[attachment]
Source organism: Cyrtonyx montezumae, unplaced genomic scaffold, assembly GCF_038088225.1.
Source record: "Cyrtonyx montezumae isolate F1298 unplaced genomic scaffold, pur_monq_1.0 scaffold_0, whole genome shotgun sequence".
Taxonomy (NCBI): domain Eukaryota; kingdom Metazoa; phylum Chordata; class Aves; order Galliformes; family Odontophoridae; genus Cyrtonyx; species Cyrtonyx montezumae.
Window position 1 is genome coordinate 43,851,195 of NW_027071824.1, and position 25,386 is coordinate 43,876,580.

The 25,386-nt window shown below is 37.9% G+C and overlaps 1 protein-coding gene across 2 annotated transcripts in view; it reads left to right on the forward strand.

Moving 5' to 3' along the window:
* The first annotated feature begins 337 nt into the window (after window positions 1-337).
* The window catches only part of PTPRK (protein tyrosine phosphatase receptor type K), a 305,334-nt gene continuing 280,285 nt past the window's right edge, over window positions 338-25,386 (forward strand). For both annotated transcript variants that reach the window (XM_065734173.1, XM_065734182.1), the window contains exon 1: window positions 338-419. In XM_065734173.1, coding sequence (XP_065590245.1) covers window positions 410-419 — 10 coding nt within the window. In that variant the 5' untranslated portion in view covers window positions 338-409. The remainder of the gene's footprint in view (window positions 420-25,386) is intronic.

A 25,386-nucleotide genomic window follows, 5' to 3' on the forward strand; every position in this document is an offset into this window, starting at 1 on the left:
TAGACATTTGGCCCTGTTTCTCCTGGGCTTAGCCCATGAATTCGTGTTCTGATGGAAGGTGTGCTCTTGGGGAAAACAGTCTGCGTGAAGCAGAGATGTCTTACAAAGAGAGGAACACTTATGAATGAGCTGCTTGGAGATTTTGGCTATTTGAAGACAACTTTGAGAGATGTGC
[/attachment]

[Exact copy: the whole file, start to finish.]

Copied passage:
Source organism: Cyrtonyx montezumae, unplaced genomic scaffold, assembly GCF_038088225.1.
Source record: "Cyrtonyx montezumae isolate F1298 unplaced genomic scaffold, pur_monq_1.0 scaffold_0, whole genome shotgun sequence".
Taxonomy (NCBI): domain Eukaryota; kingdom Metazoa; phylum Chordata; class Aves; order Galliformes; family Odontophoridae; genus Cyrtonyx; species Cyrtonyx montezumae.
Window position 1 is genome coordinate 43,851,195 of NW_027071824.1, and position 25,386 is coordinate 43,876,580.

The 25,386-nt window shown below is 37.9% G+C and overlaps 1 protein-coding gene across 2 annotated transcripts in view; it reads left to right on the forward strand.

Moving 5' to 3' along the window:
* The first annotated feature begins 337 nt into the window (after window positions 1-337).
* The window catches only part of PTPRK (protein tyrosine phosphatase receptor type K), a 305,334-nt gene continuing 280,285 nt past the window's right edge, over window positions 338-25,386 (forward strand). For both annotated transcript variants that reach the window (XM_065734173.1, XM_065734182.1), the window contains exon 1: window positions 338-419. In XM_065734173.1, coding sequence (XP_065590245.1) covers window positions 410-419 — 10 coding nt within the window. In that variant the 5' untranslated portion in view covers window positions 338-409. The remainder of the gene's footprint in view (window positions 420-25,386) is intronic.

A 25,386-nucleotide genomic window follows, 5' to 3' on the forward strand; every position in this document is an offset into this window, starting at 1 on the left:
TAGACATTTGGCCCTGTTTCTCCTGGGCTTAGCCCATGAATTCGTGTTCTGATGGAAGGTGTGCTCTTGGGGAAAACAGTCTGCGTGAAGCAGAGATGTCTTACAAAGAGAGGAACACTTATGAATGAGCTGCTTGGAGATTTTGGCTATTTGAAGACAACTTTGAGAGATGTGC